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"The one thing in the world of value is the active Soul."-Emerson.



S. C. & L. M. GOULD,



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"From harmony, from heavenly harmony,

This universal frame began ;

From harmony to harmony,

Through all the compass of the notes it ran,
The diapason closing full in man."- W. Dryden.

"In fields of air he writes his name,

And treads the chambers of the sky;
He reads the stars, and grasps the flame
That quivers in the realms on high.
In war renowned, in peace sublime,

He moves in greatness and in grace ;

His power, subduing space and time,

Links realm to realm, and race to race."-Chas. Sprague

"A voice within us speaks that startling word,

'Man, thou shalt never die!'

Celestial voices

Hymn it unto our souls; according harps,
By angel fingers touched, when the mid stars
Of morning sang together, sound forth still
The song of our great immortality;

Thick clustering orbs, and this our fair domain,
The tall, dark mountains, and the deep-tone seas,
Join in this solemn, universal song."-R. H. Dana.

VOL. XIV. 1896.

"Science has penetrated the constitution of nature, and unrolled the mysterious pages of its history, and started again many, as yet, unanswered questions in respect to the mutual relations of matter and spirit, of nature and of God."-Noah Porter.

"Science is teaching man to know and reverence truth, and to believe that only as far as he knows and loves it, he lives worthily on earth, and vindicates the dignity of his spirit."-Moses Harvey.

To gather up fragments of literature, to glean from the writings of the past the thoughts of the intellect, and to cull them and again disseminate the same is indeed a pleasant recreation. Yet, the human mind is so various in its tastes and phases, it is not always easy to satisfy all the readers. One thinks too much space is given to speculations, to theories, and to idealistic visions; while another delights in the speculative, and the idealistic. To answer one correspondent; who asks, "Where do you locate God?" we call to mind a similar question which Figuier answers to his imaginary friend :

"And so you wish to know, my dear Theophilus, where I locate God. I locate him in the center of the universe, or, in better phrase, of all the stars that make the universe, and which, borne onward in a common movement, gravitate together around this focus,"

Pascal is credited with as saying that "God is a circle whose center is everywhere and whose circumference is nowhere." The Sohar inverts the figure of speech, and says, "God is a circle whose circumference is everywhere and the center is nowhere."

While the definiteness of the answer might not satisfy the inquirer, yet it is about as clear as the exact science can geometrize the Deity, for Plato says "God perpetually geometrizes."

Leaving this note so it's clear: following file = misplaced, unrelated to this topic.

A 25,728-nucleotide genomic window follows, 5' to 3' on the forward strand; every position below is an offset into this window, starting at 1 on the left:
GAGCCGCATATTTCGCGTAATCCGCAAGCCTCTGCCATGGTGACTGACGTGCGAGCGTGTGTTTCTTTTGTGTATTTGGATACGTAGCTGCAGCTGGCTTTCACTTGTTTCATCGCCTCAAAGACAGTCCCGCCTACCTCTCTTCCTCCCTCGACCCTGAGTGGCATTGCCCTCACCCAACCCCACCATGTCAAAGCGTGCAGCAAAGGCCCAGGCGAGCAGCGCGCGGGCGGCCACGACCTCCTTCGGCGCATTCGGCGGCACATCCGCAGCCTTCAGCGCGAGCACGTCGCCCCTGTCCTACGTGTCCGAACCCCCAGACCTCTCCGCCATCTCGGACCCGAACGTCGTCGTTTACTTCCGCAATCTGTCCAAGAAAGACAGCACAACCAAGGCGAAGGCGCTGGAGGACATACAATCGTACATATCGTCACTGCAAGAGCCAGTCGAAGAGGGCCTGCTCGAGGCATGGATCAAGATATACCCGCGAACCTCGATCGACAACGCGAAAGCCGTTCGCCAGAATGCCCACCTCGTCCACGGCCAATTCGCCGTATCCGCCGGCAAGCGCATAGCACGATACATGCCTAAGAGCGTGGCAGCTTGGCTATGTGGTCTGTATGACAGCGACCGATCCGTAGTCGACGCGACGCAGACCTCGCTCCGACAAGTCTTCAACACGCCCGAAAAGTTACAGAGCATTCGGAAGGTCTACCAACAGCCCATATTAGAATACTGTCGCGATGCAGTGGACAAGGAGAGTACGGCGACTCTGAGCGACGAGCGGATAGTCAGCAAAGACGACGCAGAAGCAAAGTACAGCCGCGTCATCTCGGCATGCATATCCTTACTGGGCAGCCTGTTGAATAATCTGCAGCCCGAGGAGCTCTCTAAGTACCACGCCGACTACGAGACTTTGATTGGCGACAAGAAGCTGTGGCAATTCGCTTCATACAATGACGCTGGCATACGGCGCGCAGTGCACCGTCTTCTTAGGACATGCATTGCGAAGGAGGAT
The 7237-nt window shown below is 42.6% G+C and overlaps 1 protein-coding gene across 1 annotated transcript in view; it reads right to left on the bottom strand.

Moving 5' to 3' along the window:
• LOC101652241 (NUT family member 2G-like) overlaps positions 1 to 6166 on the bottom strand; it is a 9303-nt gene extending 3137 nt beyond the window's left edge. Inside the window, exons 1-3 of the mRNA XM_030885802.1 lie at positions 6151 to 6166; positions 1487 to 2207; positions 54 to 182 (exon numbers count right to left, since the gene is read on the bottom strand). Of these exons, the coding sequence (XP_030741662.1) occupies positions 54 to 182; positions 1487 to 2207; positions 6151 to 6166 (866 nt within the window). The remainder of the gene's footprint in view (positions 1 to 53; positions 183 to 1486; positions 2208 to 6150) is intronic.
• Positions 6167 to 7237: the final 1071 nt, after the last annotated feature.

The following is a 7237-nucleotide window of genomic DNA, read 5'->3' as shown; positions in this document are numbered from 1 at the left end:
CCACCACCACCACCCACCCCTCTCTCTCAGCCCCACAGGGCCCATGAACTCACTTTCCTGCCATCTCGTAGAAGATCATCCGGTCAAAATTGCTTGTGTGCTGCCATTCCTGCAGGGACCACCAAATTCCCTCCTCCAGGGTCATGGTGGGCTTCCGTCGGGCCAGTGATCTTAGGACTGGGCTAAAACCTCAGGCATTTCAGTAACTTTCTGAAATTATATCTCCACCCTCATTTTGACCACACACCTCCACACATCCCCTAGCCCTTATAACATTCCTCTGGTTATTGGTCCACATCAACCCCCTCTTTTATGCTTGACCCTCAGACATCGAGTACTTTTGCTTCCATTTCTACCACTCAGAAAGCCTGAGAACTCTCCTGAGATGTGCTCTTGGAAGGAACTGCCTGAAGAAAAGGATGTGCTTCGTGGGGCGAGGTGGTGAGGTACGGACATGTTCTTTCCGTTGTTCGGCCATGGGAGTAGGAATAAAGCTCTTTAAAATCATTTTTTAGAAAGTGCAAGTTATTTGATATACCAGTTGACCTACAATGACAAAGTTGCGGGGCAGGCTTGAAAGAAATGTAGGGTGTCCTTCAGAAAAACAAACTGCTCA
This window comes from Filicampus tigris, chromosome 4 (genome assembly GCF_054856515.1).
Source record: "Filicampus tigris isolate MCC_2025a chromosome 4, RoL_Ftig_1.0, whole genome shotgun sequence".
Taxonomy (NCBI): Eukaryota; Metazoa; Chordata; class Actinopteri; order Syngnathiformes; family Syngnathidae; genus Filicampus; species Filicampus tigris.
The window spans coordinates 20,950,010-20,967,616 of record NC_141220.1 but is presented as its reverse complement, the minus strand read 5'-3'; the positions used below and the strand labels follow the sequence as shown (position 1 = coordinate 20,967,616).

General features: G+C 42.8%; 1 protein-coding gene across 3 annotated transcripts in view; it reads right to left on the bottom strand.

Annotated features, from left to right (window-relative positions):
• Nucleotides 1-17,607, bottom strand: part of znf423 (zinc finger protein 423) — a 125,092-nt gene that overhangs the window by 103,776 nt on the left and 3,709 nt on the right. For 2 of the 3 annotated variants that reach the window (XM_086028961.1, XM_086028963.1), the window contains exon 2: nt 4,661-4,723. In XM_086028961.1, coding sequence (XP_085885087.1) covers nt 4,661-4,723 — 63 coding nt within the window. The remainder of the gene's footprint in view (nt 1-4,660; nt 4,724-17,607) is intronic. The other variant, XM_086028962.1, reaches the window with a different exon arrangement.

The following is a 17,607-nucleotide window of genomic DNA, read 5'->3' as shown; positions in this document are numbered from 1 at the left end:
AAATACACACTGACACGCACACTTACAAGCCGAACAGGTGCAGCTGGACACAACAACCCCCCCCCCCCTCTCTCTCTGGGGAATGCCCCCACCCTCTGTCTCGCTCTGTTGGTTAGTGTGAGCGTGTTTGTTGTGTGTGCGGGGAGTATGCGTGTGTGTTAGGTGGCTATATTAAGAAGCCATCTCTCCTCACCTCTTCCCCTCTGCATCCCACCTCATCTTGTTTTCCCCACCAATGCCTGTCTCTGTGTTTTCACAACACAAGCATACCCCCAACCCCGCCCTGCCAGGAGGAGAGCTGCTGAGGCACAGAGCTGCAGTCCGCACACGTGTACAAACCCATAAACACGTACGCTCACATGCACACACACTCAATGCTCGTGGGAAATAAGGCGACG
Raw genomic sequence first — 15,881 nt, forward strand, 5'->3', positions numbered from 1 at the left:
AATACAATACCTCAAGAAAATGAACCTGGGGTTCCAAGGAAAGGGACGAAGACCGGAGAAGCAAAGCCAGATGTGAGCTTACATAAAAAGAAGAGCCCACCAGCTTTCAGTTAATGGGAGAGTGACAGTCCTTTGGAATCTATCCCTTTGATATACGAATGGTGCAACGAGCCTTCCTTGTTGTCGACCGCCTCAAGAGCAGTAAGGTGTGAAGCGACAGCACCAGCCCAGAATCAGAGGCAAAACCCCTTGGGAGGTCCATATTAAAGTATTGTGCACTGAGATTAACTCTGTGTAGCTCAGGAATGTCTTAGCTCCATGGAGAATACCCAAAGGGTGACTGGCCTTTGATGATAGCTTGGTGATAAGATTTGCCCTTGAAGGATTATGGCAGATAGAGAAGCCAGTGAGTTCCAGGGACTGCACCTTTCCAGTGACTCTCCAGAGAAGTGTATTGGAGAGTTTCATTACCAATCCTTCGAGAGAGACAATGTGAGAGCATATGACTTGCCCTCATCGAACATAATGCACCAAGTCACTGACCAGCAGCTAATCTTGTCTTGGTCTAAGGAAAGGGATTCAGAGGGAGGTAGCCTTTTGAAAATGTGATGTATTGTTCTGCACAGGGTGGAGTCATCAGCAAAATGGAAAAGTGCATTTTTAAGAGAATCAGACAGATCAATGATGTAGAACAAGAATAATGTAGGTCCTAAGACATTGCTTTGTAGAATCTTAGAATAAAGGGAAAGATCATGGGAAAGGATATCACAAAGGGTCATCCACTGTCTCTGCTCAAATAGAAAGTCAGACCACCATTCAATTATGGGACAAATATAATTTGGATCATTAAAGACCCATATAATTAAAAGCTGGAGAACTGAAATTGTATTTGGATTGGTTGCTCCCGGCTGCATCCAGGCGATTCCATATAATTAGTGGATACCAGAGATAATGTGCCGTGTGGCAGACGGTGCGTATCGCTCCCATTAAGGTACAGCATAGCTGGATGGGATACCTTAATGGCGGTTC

We think this volume contains more questions than any previous volumes on many of the unsolved problems of the sciences, astronomical and metaphysical, which shows that among its readers are a class of thinkers, investigators, and intelligent persons.

There has been quite a large number of questions in the several volumes of this serial bearing upon religions, sacred books, quotations from the Bible, and arcane literature, and some objections have been expressed to some, on religious topics. We must say we are in search

of more light, which is also the province of this monthly, a miscellany, and, therefore, we include all proper inquiries. Max Müller says:

"A comparison of all the religions of the world, in which none can claim a privileged position, will no doubt seem to many dangerous and reprehensible, because ignoring that peculiar reverence which everybody, down to the mere fetich worshiper, feels for his own religion, and for his own god. Let me say, then, at once, that I myself have shared these misgivings, but that I have tried to overcome them, because I would not and could not allow myself to surrender either what I hold to be the truth, or what I hold still dearer than truth, the right of testing truth. Nor do I regret it. I do not say that the science of religion is all gain. No, it entails losses, and losses of many things which we hold dear. But this I will say, that, as far as my bumble judgment goes, it does not entail the loss of anything that is essential to true religion, and that, if we strike the balance honestly, the gain is immeasurably greater than the loss."

We may say here that these volumes contain ideas, phrases, and even whole paragraphs that have been taken from the writings of others, and in most instances, such have been acknowledged in some form. Many hours have been spent in research for answers to some questions, and in most cases the answers have been found while in other cases the answers have been stumbled upon; but the search has been pleasant and profitable.

Another feature has been adopted in the more recent volumes of this periodical, and that is to append to the answers more or less of literature pertaining to the subjects under consideration, whether old or new. This gives the readers an opportunity to procure additional information, and has saved much correspondence especially on obtaining of the more recent works, but the older books mentioned have brought us many inquiries for further data and contents.

The volumes contain such a variety of subjects in all departments of literature that it seems necessary to make several supplementary indexes, to books, quotations, first lines, sentiments, etc., that do not find a place in the general index.

NOTES AND QUERIES now circulates in nearly all foreign countries and brings us exchanges from many nations, and in several languages. We return our kind thanks for the many friendly notices received at their hands. We shall endeavor to reciprocate all such favors.


MANCHESTER, N. H., December, 1896.

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